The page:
This is part of a blog series on the Pluto Science Conference, “The Pluto System on the Eve of Exploration by New Horizons: Perspectives and Predictions,” held July 22-26, 2013 in Laurel, MD.
New Horizons’ Principal Investigator (lead scientist) is Dr Alan Stern (SwRI/Southwest Research Institute). In his presentation, he gave an overview of the mission concept, the science objectives and mission status. The scientific suite is sophisticated and carries the first student-built deep space instrument. The cruise period spans two Presidential administrations (8 years). New Horizons launched on January 19, 2006, and will fly by the Pluto system with closest approach July 14, 2015. For more information about the mission, do check out the New Horizons Mission Websites: http://pluto.jhuapl.edu/ (JHU APL site) and https://www.nasa.gov/mission_pages/newhorizons/main/index.html. (NASA site).
Measurement-wise, New Horizons’ Pluto fly-by of July 2015 is comparable to Voyager 2’s fly-by of Neptune’s moon Triton in 1989. However, Voyager 2 did not have an infrared mapping nor ultraviolet imaging spectrometer, something New Horizons will have. Also, New Horizons will be flying three times closer to Pluto than Voyager 2 did at Triton. A snapshot of the comparison highlights from Alan’s talk is below.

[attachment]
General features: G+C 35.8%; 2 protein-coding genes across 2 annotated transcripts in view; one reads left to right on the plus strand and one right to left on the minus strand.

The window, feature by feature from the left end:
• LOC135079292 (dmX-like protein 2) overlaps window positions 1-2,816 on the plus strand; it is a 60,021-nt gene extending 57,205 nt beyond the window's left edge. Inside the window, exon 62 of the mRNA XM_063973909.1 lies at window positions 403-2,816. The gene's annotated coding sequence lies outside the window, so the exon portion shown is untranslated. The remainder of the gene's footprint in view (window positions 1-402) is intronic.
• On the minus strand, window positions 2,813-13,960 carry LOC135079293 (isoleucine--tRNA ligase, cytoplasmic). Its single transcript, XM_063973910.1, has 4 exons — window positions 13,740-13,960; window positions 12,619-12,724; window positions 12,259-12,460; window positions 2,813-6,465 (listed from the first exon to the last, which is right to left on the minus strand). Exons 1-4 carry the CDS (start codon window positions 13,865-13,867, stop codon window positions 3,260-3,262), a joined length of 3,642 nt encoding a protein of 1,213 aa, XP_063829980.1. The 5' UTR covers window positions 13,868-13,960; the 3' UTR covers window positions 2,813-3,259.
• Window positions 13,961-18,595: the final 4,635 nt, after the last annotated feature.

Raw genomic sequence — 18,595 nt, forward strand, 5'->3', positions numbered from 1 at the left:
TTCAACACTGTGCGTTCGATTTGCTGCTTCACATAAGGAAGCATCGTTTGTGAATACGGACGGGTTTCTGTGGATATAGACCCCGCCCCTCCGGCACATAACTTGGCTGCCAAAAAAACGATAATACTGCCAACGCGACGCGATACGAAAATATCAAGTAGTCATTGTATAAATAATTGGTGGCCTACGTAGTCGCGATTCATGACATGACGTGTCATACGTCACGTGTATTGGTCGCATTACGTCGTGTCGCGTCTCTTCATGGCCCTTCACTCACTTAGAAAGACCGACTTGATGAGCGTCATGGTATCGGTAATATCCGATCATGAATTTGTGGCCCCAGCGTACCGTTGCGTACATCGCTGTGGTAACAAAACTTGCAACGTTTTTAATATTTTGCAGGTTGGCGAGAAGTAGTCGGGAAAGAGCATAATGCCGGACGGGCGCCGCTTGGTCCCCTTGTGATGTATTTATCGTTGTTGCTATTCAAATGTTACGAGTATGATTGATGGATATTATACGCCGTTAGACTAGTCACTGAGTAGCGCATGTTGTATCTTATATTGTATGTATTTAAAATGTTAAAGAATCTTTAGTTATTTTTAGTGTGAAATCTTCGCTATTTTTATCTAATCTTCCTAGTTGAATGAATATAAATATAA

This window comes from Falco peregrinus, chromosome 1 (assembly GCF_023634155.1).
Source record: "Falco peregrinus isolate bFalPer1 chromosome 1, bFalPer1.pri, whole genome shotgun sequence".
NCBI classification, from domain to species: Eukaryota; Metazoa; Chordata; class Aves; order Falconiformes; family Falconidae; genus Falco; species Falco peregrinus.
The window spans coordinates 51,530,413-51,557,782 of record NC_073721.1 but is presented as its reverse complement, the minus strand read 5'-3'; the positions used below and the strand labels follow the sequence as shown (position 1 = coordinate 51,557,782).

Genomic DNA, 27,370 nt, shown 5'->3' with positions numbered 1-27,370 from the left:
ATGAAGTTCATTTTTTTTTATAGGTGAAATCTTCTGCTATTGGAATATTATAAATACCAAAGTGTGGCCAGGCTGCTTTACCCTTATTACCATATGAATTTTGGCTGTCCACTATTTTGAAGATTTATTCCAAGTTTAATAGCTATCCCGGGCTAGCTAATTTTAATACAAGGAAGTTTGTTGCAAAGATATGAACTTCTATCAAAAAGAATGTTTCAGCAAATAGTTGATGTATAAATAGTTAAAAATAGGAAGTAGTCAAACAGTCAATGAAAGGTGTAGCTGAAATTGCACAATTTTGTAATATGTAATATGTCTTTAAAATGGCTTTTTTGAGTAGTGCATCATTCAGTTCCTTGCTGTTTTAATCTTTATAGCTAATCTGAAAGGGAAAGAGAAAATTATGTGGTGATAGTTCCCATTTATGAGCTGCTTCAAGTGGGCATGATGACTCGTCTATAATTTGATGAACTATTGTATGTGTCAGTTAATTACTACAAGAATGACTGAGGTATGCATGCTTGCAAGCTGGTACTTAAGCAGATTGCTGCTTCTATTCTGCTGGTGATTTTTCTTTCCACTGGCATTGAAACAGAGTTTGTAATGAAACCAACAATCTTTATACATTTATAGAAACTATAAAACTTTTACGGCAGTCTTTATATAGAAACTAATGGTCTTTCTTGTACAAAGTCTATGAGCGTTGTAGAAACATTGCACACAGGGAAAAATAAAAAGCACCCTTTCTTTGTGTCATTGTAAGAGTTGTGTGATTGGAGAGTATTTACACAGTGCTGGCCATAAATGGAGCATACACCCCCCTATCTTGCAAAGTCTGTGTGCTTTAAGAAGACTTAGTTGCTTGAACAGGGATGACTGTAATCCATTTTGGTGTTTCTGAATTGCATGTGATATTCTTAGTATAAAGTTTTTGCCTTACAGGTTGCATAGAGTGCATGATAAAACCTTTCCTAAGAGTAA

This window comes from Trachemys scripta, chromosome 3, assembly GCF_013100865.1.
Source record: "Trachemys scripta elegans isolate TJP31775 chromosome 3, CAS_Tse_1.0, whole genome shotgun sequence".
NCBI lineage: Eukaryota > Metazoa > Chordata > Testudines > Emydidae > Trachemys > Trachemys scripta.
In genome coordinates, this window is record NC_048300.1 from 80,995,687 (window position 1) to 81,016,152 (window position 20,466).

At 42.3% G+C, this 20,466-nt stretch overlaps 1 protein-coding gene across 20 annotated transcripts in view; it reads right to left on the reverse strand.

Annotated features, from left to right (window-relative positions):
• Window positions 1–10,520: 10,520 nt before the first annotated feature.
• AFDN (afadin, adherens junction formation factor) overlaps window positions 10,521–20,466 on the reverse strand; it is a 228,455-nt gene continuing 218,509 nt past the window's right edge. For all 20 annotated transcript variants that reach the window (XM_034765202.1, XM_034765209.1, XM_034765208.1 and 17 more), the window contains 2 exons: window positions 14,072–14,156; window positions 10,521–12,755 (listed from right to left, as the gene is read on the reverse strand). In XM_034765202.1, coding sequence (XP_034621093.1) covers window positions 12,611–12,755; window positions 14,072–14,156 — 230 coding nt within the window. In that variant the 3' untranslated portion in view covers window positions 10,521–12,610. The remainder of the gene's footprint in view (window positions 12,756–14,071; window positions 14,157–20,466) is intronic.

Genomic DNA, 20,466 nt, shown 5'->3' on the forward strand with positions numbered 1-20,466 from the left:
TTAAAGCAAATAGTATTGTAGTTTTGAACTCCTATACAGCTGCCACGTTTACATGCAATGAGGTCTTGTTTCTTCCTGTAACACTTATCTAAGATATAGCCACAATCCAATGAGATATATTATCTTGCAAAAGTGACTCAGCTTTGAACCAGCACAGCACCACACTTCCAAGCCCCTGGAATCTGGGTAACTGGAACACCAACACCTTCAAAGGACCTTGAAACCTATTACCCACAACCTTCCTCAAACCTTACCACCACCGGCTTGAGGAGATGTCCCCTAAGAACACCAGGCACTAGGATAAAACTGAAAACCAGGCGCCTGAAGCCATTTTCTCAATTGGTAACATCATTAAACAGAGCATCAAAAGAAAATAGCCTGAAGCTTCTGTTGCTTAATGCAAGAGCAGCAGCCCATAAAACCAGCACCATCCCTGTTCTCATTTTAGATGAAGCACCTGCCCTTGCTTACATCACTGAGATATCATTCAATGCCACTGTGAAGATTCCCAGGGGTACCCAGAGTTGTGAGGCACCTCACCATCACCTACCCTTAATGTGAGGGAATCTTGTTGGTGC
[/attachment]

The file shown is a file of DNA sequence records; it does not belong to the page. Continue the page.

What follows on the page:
Comparison of Voyager 2 data from its fly-by of Neptune’s moon Triton in August 1989, with a “visualization” of what New Horizons’ best resolution at Pluto might reveal during its fly-by of Pluto in July 2015.
The New Horizons’ unique science encounter involves more than 6 months of active science operations, starting in mid-April 2015 when the on-board instrument suite achieves resolution better than Hubble.
A more in depth discussion about “When will New Horizons have better views of Pluto than Hubble does?” can be found in this blog entry on the Planetary Society’s blog site at http://www.planetary.org/blogs/emily-lakdawalla/2013/0218-new-horizons-pluto-better-hubble.html .
For more in-depth information about the New Horizons mission check out a series of a papers published in Space Science Reviews. Link: http://www.boulder.swri.edu/pkb/
To end this posting, a few fun factoids about New Horizon’s Speedy Performance since Launch.
New Horizons’ Speed Record. Launched on an Atlas V-551 on January 19, 2006 at 14:00 EST, the ~400 kg spacecraft, about the size of a grand-piano, needs to travel 5 billion km (5x10e9 km) from Earth before it can execute the observations for its prime science mission. Launching with a speed of 58,000 km/hr (36,000 mph) and benefiting from a gravity-assist from Jupiter in February 2007 (which boosted the spacecraft speed), New Horizons will reach its destination, Pluto, after ~9.5 years of space flight.
New Horizons Speed Facts:
Launched at 36,000 mph
Passed Moon’s orbit in 9 hours
Passed orbits of:
Mars on 4/7/2006
Jupiter on 2/28/2007
Saturn on 6/8/2008
Uranus on 3/18/2011
To cross orbit of:
Neptune on 8/24/2014
With closest Approach Pluto-Charon on 7/14/2015